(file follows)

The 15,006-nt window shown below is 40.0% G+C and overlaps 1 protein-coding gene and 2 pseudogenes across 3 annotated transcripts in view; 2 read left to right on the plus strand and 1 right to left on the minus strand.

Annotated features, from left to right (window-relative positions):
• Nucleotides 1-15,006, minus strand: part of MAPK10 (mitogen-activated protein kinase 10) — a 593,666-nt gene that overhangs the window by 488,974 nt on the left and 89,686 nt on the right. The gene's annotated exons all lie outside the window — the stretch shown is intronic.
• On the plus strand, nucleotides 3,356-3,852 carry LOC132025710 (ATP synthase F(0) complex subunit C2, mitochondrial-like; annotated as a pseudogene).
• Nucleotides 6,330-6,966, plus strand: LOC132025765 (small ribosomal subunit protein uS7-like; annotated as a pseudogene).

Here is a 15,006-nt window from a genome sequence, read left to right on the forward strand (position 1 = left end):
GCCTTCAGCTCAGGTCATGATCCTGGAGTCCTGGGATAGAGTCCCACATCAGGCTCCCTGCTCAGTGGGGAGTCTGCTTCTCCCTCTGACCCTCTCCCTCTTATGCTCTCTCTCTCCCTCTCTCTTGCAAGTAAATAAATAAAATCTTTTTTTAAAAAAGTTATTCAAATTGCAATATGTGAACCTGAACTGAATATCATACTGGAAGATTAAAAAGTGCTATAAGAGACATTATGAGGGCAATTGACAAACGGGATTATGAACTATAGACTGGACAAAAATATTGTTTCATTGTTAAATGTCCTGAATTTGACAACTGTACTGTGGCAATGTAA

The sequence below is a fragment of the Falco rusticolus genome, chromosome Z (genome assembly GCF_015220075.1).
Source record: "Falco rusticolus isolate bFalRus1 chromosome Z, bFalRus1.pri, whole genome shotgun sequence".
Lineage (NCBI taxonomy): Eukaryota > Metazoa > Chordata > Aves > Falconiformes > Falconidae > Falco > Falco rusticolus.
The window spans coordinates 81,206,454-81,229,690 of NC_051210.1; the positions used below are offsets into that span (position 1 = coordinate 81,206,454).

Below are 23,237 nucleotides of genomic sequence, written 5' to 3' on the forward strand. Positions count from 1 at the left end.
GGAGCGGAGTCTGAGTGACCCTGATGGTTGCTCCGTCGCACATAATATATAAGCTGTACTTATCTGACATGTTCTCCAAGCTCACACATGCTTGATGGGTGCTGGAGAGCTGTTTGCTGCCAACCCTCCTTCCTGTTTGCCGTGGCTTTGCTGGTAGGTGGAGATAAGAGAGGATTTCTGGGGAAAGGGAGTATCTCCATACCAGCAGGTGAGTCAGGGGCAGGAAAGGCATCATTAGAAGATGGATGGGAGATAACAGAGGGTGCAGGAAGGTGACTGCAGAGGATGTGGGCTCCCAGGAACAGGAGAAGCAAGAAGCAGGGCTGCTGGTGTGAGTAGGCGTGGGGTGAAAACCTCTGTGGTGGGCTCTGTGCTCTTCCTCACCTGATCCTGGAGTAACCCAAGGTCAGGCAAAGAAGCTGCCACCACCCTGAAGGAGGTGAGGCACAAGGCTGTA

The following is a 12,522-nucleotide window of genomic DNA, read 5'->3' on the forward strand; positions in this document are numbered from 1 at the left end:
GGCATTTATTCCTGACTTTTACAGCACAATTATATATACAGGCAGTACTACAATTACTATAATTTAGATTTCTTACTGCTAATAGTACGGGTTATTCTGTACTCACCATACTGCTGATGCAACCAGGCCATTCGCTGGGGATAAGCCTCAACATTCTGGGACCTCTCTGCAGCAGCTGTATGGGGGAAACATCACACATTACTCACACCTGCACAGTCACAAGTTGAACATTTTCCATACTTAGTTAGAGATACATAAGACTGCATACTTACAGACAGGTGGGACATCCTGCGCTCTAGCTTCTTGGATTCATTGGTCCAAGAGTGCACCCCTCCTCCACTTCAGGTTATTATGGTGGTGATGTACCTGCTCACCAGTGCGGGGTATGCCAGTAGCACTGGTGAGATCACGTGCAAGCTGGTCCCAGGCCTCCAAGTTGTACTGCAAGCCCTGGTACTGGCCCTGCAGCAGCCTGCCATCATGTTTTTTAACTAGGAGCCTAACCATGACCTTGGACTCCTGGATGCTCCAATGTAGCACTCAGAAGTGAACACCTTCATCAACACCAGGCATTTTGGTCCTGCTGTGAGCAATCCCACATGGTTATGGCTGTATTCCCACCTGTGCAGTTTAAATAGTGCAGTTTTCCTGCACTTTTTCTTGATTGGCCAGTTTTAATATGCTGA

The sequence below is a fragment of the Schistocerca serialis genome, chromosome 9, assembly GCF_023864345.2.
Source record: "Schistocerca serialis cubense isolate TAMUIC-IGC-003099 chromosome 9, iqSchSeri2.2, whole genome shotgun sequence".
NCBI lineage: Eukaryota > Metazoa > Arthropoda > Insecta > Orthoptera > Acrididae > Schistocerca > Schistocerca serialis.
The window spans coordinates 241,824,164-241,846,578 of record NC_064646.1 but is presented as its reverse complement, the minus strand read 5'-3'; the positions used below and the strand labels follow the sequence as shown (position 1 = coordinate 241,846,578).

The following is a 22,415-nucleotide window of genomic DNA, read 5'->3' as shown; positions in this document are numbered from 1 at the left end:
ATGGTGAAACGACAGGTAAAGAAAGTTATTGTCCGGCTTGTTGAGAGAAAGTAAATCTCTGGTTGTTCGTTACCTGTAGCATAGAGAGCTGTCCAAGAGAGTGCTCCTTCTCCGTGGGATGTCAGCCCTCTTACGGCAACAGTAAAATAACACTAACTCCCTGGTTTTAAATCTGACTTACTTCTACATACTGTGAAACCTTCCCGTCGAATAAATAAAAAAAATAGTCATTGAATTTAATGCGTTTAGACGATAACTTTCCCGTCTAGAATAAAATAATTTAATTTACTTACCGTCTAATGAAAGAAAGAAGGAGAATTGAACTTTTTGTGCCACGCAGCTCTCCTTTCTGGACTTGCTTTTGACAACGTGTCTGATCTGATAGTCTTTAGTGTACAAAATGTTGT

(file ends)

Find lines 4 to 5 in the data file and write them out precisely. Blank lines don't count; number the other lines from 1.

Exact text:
• On the plus strand, nucleotides 3,356-3,852 carry LOC132025710 (ATP synthase F(0) complex subunit C2, mitochondrial-like; annotated as a pseudogene).
• Nucleotides 6,330-6,966, plus strand: LOC132025765 (small ribosomal subunit protein uS7-like; annotated as a pseudogene).